Britain will retain influence: PM
Prime Minister David Cameron has insisted that Britain will maintain influence in the European Union after his decision to veto a new treaty designed to stabilise the single currency.
Mr Cameron was facing isolation in Europe as all 26 of the other EU member states agreed to go ahead with a separate accord on a "fiscal compact" for the euro.
Mr Cameron's deployment of the veto after 10 hours of fraught negotiation in Brussels was hailed by jubilant Tory eurosceptics, some of whom made clear that they regard it as the first step towards a looser relationship with the EU, or even outright withdrawal.
However, he was lambasted by Labour leader Ed Miliband, who said Mr Cameron had "spectacularly" mishandled the negotiations.
Mr Cameron said that he believes membership of the 27-nation bloc is still good for the UK, telling reporters at the European Council summit in Brussels: "The membership is in our interests and I've always said if that's the case I'll support our membership. Membership of the European Union is good for us."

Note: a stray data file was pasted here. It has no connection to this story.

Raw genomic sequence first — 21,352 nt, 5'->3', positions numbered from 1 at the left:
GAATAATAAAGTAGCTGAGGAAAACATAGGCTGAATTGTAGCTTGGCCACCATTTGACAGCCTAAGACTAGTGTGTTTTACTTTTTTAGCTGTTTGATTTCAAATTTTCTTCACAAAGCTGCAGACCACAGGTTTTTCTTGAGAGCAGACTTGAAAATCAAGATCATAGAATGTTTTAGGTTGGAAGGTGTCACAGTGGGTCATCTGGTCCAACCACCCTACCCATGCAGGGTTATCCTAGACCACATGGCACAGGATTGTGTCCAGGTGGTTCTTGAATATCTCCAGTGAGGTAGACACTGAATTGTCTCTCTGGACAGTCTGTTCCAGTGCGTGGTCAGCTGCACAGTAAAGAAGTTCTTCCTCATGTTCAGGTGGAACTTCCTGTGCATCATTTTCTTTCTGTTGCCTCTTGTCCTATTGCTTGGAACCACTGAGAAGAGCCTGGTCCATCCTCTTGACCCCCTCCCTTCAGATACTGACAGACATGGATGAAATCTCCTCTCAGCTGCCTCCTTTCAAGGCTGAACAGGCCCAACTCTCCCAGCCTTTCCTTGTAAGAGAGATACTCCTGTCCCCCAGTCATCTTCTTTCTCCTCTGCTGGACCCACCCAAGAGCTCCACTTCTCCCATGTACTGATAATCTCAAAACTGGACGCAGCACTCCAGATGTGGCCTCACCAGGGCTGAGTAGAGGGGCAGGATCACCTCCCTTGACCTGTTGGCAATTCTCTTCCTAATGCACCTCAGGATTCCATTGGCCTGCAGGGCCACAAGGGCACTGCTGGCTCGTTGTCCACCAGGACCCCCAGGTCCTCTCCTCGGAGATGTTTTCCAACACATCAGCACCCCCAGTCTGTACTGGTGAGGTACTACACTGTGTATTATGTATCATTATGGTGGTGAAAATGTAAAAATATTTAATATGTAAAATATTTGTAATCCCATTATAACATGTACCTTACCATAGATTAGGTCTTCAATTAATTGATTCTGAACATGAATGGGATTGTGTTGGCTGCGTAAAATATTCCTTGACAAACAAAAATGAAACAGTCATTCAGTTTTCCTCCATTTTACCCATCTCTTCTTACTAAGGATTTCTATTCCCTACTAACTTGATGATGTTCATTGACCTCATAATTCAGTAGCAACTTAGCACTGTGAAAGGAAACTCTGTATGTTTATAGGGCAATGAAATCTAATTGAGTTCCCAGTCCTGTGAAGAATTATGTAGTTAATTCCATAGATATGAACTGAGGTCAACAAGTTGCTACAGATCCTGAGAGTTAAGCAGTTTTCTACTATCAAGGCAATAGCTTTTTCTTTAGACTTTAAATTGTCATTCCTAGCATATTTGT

He dismissed suggestions that the UK would be isolated, as the other 26 nations conduct discussions without a British representative at the table, saying: "Britain's influence in the EU will be maintained.
"Europe has many rooms. I think Britain should feel the Europe we want has got the flexibility of a network.
"You've got to form alliances in Europe for the things you want to get done. I don't think anything that happened last night will change that, in fact it was relatively, there was obviously fundamental disagreement - a situation where Britain had to say it couldn't go ahead with this treaty - but it was done in a very good natured way."
Mr Cameron said it would take "some time" for the other 26 states to implement their inter-governmental treaty.
And, in a sign of possible future conflict on the prickly issue of whether the European Commission facilities can be used to support the new agreement, he insisted that Britain would "make sure that the role of the institutions is properly respected".